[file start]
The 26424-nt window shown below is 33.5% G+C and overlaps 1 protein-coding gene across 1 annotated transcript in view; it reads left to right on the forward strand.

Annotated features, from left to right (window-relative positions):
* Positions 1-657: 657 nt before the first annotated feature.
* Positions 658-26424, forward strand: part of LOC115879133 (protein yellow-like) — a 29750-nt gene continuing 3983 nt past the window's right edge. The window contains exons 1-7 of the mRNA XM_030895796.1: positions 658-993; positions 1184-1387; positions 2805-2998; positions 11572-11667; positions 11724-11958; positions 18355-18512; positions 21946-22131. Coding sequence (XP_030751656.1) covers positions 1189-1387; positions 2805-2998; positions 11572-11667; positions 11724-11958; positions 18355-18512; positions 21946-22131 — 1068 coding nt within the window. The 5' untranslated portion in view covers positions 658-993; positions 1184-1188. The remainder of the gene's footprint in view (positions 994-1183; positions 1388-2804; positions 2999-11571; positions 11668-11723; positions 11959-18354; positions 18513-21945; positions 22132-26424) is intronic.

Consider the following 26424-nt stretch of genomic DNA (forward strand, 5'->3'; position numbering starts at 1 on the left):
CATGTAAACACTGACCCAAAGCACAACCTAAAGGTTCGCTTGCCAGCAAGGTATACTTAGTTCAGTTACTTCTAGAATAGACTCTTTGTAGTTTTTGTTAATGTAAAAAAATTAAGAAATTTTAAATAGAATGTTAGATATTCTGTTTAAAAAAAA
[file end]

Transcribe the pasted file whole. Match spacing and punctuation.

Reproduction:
The 26424-nt window shown below is 33.5% G+C and overlaps 1 protein-coding gene across 1 annotated transcript in view; it reads left to right on the forward strand.

Annotated features, from left to right (window-relative positions):
* Positions 1-657: 657 nt before the first annotated feature.
* Positions 658-26424, forward strand: part of LOC115879133 (protein yellow-like) — a 29750-nt gene continuing 3983 nt past the window's right edge. The window contains exons 1-7 of the mRNA XM_030895796.1: positions 658-993; positions 1184-1387; positions 2805-2998; positions 11572-11667; positions 11724-11958; positions 18355-18512; positions 21946-22131. Coding sequence (XP_030751656.1) covers positions 1189-1387; positions 2805-2998; positions 11572-11667; positions 11724-11958; positions 18355-18512; positions 21946-22131 — 1068 coding nt within the window. The 5' untranslated portion in view covers positions 658-993; positions 1184-1188. The remainder of the gene's footprint in view (positions 994-1183; positions 1388-2804; positions 2999-11571; positions 11668-11723; positions 11959-18354; positions 18513-21945; positions 22132-26424) is intronic.

Consider the following 26424-nt stretch of genomic DNA (forward strand, 5'->3'; position numbering starts at 1 on the left):
CATGTAAACACTGACCCAAAGCACAACCTAAAGGTTCGCTTGCCAGCAAGGTATACTTAGTTCAGTTACTTCTAGAATAGACTCTTTGTAGTTTTTGTTAATGTAAAAAAATTAAGAAATTTTAAATAGAATGTTAGATATTCTGTTTAAAAAAAA